[0094] FIGs. 23(a)-23(b) are (a) a schematic illustrating a conceptual soft robot, capable of multiple tasks - surveillance, liquid delivery, chemical analysis, and imaging; and (b) a zoomed-in drawing of the robotic system shown in (a).

[0095] FIGs. 24(a)-24(c) show (a) a functional module ("finger") with a magnet at one end;

(b) the functional module of (a) in a different perspective, showing the magnet; and (c) two functional modules that are joined to form a contiguous pneumatic network.

[0096] FIGs. 25(a)-25(e) show (a) a plurality of functional modules with a magnet at one end, and a connector for coupling the plurality of functional modules; (b) the assembled functional modules using the connector; and (c-e) the motion of the assembled functional modules.

[0097] FIGs. 26(a)-26(c) are schematic illustrations of an Ecofiex silicone sheet in which fluid fillable channels have been molded.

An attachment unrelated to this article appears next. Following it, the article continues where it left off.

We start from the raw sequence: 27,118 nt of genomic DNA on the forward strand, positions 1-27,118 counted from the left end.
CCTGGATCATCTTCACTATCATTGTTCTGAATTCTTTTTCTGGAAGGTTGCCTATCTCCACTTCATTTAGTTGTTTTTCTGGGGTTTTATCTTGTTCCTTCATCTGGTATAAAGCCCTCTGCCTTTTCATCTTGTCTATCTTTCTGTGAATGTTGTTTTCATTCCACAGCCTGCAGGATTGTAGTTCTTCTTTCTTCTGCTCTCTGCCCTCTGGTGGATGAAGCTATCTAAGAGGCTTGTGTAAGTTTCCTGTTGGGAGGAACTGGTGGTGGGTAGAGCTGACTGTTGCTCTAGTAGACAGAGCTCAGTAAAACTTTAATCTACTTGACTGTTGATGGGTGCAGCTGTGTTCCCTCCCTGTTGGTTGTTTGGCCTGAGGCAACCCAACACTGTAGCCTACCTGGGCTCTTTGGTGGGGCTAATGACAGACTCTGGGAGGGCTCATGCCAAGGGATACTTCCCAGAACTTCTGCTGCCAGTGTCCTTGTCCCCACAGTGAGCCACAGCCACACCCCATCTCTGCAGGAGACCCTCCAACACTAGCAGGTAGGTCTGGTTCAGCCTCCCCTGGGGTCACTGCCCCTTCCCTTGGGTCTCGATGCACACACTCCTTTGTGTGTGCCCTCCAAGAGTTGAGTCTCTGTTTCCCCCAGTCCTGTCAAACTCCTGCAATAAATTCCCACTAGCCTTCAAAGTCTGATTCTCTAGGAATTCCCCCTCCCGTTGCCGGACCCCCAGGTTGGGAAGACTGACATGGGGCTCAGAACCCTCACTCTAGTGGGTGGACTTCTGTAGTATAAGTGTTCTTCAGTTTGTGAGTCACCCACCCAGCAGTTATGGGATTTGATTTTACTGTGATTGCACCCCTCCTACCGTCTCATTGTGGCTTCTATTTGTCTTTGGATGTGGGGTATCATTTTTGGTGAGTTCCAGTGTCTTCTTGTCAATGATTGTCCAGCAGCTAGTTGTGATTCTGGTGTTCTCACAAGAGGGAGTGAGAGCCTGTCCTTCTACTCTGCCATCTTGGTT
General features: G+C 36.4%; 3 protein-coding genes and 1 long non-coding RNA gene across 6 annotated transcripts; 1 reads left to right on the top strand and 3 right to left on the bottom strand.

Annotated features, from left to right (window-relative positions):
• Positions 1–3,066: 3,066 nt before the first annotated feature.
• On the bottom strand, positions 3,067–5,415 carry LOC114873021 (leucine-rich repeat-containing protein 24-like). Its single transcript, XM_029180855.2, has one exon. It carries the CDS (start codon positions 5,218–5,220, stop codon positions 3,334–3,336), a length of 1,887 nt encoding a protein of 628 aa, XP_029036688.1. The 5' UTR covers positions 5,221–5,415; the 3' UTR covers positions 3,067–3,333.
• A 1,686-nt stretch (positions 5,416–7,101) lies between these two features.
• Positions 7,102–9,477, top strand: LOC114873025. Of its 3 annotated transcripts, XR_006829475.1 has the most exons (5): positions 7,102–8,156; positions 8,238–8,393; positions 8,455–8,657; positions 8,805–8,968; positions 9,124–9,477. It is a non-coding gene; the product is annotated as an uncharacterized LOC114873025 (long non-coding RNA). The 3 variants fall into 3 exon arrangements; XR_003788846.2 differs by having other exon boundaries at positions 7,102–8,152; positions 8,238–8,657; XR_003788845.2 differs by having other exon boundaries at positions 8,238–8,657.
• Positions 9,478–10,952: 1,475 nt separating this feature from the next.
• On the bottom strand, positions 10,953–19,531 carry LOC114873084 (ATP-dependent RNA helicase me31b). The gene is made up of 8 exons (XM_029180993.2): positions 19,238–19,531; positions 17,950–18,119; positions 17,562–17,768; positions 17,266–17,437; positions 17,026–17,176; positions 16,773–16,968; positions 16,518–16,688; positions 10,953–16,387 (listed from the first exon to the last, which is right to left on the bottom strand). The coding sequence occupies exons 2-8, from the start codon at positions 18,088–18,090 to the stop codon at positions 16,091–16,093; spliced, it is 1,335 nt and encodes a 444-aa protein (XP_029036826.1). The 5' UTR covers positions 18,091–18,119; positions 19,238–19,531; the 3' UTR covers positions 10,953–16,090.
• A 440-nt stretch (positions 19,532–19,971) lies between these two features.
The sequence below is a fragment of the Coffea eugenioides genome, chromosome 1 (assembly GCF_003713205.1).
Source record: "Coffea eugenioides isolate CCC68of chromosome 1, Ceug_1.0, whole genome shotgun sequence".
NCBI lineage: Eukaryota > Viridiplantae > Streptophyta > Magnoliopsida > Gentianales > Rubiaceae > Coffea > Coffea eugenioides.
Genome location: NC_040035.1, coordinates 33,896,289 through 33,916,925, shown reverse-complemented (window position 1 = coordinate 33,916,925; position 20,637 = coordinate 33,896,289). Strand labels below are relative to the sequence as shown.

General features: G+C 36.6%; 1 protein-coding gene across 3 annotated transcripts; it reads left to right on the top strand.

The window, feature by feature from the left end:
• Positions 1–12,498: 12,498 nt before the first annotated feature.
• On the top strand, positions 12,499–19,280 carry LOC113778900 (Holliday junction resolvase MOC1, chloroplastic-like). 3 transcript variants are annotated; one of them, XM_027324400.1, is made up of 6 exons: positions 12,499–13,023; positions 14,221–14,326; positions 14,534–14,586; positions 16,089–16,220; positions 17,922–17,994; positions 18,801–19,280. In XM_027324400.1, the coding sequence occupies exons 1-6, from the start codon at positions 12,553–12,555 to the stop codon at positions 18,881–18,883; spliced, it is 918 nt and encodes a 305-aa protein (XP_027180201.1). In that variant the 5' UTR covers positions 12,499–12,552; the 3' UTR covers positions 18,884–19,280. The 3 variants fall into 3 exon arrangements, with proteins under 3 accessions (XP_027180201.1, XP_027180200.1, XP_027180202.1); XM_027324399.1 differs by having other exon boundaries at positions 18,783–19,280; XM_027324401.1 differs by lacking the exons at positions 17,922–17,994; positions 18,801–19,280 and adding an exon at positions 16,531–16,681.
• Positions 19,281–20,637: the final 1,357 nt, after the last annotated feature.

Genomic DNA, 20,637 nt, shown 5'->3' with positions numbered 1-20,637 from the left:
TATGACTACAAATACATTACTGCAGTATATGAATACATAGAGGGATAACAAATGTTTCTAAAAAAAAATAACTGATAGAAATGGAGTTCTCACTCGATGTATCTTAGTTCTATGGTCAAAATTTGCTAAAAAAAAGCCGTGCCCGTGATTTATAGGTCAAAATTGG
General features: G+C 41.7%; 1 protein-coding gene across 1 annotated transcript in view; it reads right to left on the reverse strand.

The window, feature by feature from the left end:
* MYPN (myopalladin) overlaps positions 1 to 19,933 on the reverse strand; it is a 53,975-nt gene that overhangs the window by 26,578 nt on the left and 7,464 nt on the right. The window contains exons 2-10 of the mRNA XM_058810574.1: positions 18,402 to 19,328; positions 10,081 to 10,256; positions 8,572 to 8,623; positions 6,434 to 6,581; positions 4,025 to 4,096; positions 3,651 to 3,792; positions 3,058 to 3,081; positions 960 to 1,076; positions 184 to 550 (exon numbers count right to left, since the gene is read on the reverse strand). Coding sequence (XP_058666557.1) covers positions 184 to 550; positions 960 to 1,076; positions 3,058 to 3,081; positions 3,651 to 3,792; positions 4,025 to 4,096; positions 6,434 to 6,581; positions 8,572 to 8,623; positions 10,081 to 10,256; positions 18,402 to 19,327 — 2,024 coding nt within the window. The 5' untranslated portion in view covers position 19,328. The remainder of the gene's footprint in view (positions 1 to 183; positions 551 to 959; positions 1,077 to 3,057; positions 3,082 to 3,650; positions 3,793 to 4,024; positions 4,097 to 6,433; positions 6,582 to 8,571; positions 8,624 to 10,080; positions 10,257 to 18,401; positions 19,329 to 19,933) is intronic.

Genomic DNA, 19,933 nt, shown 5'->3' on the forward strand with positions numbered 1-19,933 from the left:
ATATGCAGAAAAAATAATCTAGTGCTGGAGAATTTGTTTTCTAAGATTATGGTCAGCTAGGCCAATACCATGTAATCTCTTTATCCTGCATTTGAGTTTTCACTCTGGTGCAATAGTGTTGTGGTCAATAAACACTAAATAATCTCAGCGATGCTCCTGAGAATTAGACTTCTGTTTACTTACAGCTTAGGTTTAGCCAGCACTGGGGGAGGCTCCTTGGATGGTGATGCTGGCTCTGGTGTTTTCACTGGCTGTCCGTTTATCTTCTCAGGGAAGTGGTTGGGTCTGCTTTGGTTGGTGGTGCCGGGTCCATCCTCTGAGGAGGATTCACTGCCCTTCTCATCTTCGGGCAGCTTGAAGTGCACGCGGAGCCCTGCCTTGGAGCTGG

[0098] FIG. 27 is a series of photographs showing a patterned soft robotic moving by successive inflation and deflation of the pneumatic chambers, while the camouflage chambers are intact.

[0099] FIG. 28 is a photograph of a soft robot including fluid fillable chambers for camouflage and pneumatic channels for motion, in which the surface channels have been filled with colored fluid to change the surface marking of the device. [0100] FIG. 29 illustrates a soft robot whose surface temperature changes in accordance with input gas temperature in one or more embodiments.

Detailed Description